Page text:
Anybody can pop a can of Schlitz and get blackout drunk on St. Patrick’s Day. But did you know the historical significance of the ‘Irish Holiday?’
A long, long, long time ago- let’s say 1962- Ireland was a gorgeous pastoral paradise, a land where drunkards and their captive wives could roam the countryside freely, growing chubby on potatoes that were plentiful and guzzling gallons of ale that flowed as freely as urine after a prostate exam.
“Aye, ‘tis a good land this Ireland,” one such ruddy lump was most likely overheard to exclaim, tipsy on potato beer, “’Tis a good time to procreate and fill the land with little Iricks.”
Iricks was the prehistoric term for Irish people, which was later changed to ‘Hawaiian’ and then, after much confusion, changed back to ‘Irish people.’ And the little Iricks did appear… little boy Iricks toddling the fields, little girl Iricks mooning the clergy… There were scores of young Iricks frolicking in the fields… look it was just a lot of Iricks, okay? Being born with a blood-alcohol level of 6 is no easy way to come into the world, but what truly made life difficult for the young Iricks is that their doughy flesh and lack of any parental supervision made them extremely susceptible to the attacks of wandering snakes.
“Aye, these Irick babies is delicious,” slithered one snake, if snakes were able to talk when they slithered. But of course they cannot, so we as a group must assume. “’Tis time for the lot of us to gobble these babies whole, like the proverbial Egg McMuffins, which at this time has yet to be invented.”
Pending trademarks aside, the snakes did attack, swarming through the valleys, the hillsides, the dells, getties and rudimentary sewer systems. They sprang from under pillows and popped out of toilet seats… they crept into nurseries and playpens and devoured the tiny Iricks in a single swallow. It wasn’t long before the Irick parents began to notice something was wrong.
“Me baby is missing,” spoke one red-headed mother on the condition of anonymity, “and this time I don’t think me husband sold him for whiskey.” In an ironic twist, he had. But the rest of the parents had legitimate concerns.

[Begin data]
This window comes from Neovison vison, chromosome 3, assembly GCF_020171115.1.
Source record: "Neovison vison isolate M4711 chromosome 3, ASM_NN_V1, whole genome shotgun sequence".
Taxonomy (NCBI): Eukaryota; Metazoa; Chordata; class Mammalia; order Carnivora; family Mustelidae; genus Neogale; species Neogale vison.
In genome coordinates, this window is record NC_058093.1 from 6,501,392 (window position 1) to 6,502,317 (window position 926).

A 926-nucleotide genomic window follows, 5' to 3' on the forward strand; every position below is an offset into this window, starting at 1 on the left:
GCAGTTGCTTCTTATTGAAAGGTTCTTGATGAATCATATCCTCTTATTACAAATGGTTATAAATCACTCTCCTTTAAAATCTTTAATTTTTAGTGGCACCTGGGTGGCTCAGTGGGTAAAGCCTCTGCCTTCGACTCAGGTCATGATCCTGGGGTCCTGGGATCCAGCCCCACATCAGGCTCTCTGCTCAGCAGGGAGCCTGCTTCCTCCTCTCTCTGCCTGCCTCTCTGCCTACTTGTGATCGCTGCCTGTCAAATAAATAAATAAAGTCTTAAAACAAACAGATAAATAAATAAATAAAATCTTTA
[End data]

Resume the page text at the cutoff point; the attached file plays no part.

“If the snakes eat our babies who will carry on our legacy of stumbling over cobblestones and pissing our britches?” Such questions led to the first ever Irish town-hall meeting, at which shrimp was served with that delicious cocktail sauce. The townspeople spoke as they de-veined.
“The bad news is that all our children are missing,” spoke the village Mayor with a toothpick in his mouth, “but the good news is we’re saving a bundle on babysitters.”
Savings aside, the Iricks knew something had to be done. They built makeshift contraptions to suspend their children above the ground by hanging them in a harness from a tree, but this only served to invite attacks from lazy bears and ambitious eagles.
Another town hall meeting was held.
“All in favor of passing a law to shoot Leprechauns on site…”
“Aye,” said the villagers in unison.
“Next order of business,” said the Mayor, genuinely offended that no one had brought any shrimp to today’s meeting, “the little matter of the baby-gobbling snakes.”
“There is no solution!” a woman cried out from the crowd.
“I surrender!” spoke another Irishman.
“All hail the snakes and their glorious domination over our dominion!”
“Repeal the Leprechaun law!” spoke a short gentleman in a green suit.
“SILENCE!” There came a thundering cry from the back of the room – and there stood a man twice the size of any man half his size. His eyes were burning, similar to the way fire burns but with significantly less smoke. He removed his tam as the villagers watched him, hushed.
“My name is Patrick,” he spoke, twirling his mustache and stepping to the front of the room. “Patrick Weinberg. I can rid ye of the snakes and your babies will be safe again. But in exchange I want your souls for all eternity.”
The shortsighted villagers agreed quickly, and so the very next day Patrick set to work.
He walked to the center of the village where he then pulled out his flute. He began to play a melody so lovely that the townspeople could scarcely believe their ears. Patrick danced to the shanty as the music flowed through the air. At once the snakes began to appear. They slithered out of taverns and nurseries, overcome with the power of Patrick’s righteous fife. They slank out of homes and crawled out of basements, squilting from behind bushes and slooping from beneath stones. When they were all gathered Patrick began to march…and march some more. The mesmerized snakes followed him with no will of their own. Patrick marched over the hills and valleys, through the dells and getties, and past the Bed, Bath & Beyond. He marched them to the coast, and continued to play as he stepped into the ocean, the snakes following blindly.
One by one the snakes entered the water, drowning shortly thereafter. Patrick did not stop playing his tune until every last snake was gone from the land.
The villagers applauded, and Patrick bowed before them.
“And now,” he said, “I want your souls for all eternity.”
The villagers realized what they had lost, and lowered their heads in shame, awaiting damnation.
“Aww hell,” said Patrick, “I never wanted your souls… let’s go get shit-faced!”
A great roar went up from the Iricks and they bought Patrick shots until he achieved Sainthood. More babies were manufactured and today the Iricks survive as hobbit-like creatures – but hobbit-like creatures with children safe from snake devourment. Today we celebrate St. Patrick’s day to give thanks that we are not Iricks and do not have to deal with bizarro problems such as snakes, leprechauns, and, of course, the accent.
Happy St. Patrick’s Day!